counting), Economics, or Statistics for
their supervisory training program in
the Treasury Department.
Pan American World Airways System,
New York City, will visit the Bureau
on March 17 to interview single June
men gradates in all fields for its Sales
Management Training Program.
Boy Scouts of America, Chicago, Ill.,
will be on the campus on March 17 to
interview June men graduates in all
fields for professional careers in scout-
ing..
National Casualty Co., Detroit, Mich.,
will have a representative at the Bur-
eau on March 17 to talk with June
men graduates, Bus. Ad. or Law, who
are veterans about the company's Exe-
cutive Training Program in Home Of-
fice Insurance Administration.
Wed. and Thurs., March 17 and 18:
Camp Fire Girls, Inc., New York City,
will have an interviewer at the Bureau
on March 17 and 18 to talk with wo-
men students interested in either sum-
mer or permanent work with the organ-
ization. Positions as Field Directors are
available throughout the U. S. to wo-
men graduates; summer camp jobs are
available to both graduate and uner-
graduate women.
Students wishing to schedule ap-
pointments with any of the companies
listed above may contact the Bureau
of Appointments, 3528 Administration
Bldg., Ext. 371.
Lectures
Lecture and Discussion, jointly spon-
sored by the Decentralized Training
Program for post-graduate medical stu-
dents and the Department of Biological
Chemistry. Armand J. Quick, national
authority on the chemistry of blood
clotting and hemorrhagic diseases, will
be a guest speaker at the University
Mon., Mar. 15. A lecture and discus-
sion on "The Memorrhagic Diseases,
Diagnosis, and Treatment" will be held
in 319 West Medical Building at 9:30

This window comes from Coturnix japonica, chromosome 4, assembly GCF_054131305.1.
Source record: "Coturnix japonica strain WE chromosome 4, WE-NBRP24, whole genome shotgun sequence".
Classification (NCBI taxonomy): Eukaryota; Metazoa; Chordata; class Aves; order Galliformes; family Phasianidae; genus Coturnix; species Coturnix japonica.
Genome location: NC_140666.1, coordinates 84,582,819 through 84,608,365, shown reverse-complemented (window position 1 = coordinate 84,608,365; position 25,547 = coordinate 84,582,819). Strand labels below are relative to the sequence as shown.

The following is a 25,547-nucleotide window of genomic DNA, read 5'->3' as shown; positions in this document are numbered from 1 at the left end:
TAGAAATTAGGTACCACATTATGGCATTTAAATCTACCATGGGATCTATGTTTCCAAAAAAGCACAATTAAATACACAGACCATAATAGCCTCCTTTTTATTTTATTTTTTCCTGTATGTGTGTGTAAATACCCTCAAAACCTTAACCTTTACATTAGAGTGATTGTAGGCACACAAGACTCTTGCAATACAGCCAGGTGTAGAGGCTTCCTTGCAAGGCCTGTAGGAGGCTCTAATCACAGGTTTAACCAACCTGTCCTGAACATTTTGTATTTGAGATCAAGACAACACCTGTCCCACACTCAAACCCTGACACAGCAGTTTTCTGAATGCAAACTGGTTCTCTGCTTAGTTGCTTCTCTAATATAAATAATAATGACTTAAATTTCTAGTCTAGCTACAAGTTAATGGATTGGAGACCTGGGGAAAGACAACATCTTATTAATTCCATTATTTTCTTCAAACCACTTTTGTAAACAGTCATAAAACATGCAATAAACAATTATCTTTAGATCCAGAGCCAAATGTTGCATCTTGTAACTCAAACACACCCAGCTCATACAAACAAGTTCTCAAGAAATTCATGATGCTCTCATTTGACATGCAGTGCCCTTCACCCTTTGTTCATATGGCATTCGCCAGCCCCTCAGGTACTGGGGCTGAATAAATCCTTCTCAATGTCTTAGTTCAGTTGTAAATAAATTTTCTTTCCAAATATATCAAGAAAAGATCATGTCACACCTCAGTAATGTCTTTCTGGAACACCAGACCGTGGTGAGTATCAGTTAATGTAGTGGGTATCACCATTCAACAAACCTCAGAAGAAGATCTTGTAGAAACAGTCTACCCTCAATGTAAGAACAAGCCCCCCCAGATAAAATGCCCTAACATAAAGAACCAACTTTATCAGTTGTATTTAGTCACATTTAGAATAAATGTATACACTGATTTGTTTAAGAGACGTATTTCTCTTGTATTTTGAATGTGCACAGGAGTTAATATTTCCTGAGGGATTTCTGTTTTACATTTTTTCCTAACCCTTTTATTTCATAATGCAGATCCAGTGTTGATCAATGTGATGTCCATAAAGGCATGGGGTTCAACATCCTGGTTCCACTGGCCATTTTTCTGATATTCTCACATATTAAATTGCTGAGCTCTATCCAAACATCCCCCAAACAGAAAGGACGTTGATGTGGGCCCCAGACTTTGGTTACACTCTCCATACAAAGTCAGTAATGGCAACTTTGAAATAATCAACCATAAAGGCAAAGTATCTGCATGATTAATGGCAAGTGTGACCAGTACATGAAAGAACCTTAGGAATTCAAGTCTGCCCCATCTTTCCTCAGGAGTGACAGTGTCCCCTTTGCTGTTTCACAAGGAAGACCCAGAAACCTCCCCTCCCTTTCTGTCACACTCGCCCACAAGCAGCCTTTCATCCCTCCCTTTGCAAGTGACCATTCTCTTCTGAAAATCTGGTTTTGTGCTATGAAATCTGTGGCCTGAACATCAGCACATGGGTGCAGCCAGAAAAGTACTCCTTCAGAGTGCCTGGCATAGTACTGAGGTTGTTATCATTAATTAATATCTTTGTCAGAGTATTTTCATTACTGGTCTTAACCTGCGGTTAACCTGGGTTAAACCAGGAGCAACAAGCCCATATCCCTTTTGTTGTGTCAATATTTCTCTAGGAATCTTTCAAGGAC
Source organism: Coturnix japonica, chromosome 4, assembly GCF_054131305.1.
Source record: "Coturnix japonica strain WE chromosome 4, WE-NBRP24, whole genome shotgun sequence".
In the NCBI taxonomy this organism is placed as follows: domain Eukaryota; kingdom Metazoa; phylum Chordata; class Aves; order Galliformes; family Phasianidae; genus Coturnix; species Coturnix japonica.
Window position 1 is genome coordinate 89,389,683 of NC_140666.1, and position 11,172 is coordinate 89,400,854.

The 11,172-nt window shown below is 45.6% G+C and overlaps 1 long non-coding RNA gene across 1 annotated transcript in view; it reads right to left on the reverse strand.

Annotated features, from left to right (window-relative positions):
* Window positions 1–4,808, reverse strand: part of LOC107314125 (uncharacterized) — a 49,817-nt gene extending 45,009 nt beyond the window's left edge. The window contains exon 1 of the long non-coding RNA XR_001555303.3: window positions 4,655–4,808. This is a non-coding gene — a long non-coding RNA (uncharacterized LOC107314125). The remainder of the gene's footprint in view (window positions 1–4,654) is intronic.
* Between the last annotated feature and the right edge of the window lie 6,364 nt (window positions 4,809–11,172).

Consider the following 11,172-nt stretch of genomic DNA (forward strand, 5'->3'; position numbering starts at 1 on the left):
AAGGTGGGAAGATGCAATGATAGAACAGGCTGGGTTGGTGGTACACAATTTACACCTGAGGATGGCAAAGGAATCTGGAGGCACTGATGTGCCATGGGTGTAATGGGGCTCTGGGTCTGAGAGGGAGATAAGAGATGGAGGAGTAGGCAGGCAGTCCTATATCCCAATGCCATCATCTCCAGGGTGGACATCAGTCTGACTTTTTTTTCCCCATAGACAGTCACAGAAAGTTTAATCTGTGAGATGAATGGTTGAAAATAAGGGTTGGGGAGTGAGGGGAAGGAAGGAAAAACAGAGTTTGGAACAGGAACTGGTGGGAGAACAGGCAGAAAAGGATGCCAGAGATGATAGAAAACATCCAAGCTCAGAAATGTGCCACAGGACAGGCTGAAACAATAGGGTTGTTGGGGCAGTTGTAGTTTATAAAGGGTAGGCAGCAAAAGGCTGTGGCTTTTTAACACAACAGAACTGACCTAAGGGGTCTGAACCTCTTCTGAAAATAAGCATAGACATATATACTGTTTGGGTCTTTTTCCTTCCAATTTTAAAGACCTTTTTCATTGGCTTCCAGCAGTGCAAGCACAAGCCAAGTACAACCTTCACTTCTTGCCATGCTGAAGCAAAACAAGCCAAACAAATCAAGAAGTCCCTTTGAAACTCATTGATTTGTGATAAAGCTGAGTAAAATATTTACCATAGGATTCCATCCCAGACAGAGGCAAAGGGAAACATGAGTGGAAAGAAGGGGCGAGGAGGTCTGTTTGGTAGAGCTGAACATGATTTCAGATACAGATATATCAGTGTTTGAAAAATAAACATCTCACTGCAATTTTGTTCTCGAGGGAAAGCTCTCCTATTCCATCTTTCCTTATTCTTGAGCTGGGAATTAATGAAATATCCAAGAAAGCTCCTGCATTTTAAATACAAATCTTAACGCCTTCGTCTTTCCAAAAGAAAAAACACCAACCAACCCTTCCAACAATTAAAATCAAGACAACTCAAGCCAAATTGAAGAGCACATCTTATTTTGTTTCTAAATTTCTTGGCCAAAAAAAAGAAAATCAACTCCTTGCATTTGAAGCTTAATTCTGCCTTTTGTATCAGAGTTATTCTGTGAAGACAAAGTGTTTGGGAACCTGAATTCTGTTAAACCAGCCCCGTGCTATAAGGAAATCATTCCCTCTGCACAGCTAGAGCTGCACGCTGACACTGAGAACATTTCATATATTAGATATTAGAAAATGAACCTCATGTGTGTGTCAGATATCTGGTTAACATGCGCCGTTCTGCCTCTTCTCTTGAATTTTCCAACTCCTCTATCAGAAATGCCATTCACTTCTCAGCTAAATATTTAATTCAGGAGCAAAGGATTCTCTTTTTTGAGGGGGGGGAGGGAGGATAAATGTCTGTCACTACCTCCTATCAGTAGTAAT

a.m. This is intended primarily for
the post-graduate medical students in
the Decentralized Training Program but
is open to all who are interested. A
second lecture, "The Coagulation
Mechanisms," will be given at 2:15 p.m.
on Monday in 1300 Chemistry Build-
ing. This topic should interest bo-
chemists, medical students, and medi-
cal staff members.
Academic Notices
Seminar in Logic and Foundations,
Fri., Mar. 12, at 4 p.m. in 411 Mason
Hall. Dr. Robert McNaughton will dis-
cuss a paper by Kleene on "Recursive-
ness and Axiomatizability."

Department of Biological Chemistry
Seminar. Dr. Saul Roseman, of the
Rackham Arthritis Research Unit, will
be the guest speaker at the seminar
of the Department of Biological Chem-
istry in 319 West Medical Building at
10:15 a.m., Sat,, Mar. 13. His topic will
be "Action of extracts of E. coli on n-
acetyl glucosamine."
Potential Theory Seminar will meet
Fri., Mar. 12, in 3010 Angell Hall. Mr.
Robert Wasserman will talk on "Some
Explicit Potential Functions and theirI
Implications."'

Student Recital. Alevandra Moncrieff,
pianist, will be heard in a program
presented in partial fulfillment of the
requirements for the Master of Music
degree, at 8:30 Monday evening, Mar.
15, in the Rackham Assembly Hall. The
recital will include works by Brahms,
Ravel, Barber, and Beethoven, and will
be open to the general public. Miss
Moncrieff is a pupil of Ava Comin Case.
Events Today
S.R.A. Coffee Hour, Lane Hall, 4:30
6:00. New watercolor paintings by Miss
Margaret Dorman will be added to the
present exhibit. S.R.A. Council will be
host. Everyone welcome.
Psychology Club. There will be a
general meeting this afternoon at
3:15 in 2429 Mason Hall. Semester pro-
jects will be begun. All members and
prospective members are urged to at-
tend 1
The Hawaii Club will have an IM
get-together on Friday night from 7
to 10 o'clock. Members will be able
to take part in many sports. Guests
are welcome.
Hillel. Sabbath dinner, 6 p.m. Even-
ing services, 745.
Michigan Christian Fellowship. In-
formal discussion meeting on the topic
of "Missions," 7:30 tonight in Lane
Hall.
Episcopal StudentFoundation. Can-
terbury Club, 7:30 p.m., tonight, at
Canterbury House. "Martin Luthe:
Right or Wrong?" The Reverend Henry
0. Yoder, Pastor at the Lutheran Stu-
dent Center, will discuss issues raised
by the current film, "Martin Luther."
Episcopal Student Foundation. Tea
from 4 to 5:15 today at Canterbury
House followed by Student-Faculty led
Evensong, Chapel of St. Michael and
All Angels.
The Congregational-Disciples Guild.
ifd-Week Meditation in Douglas Chapel,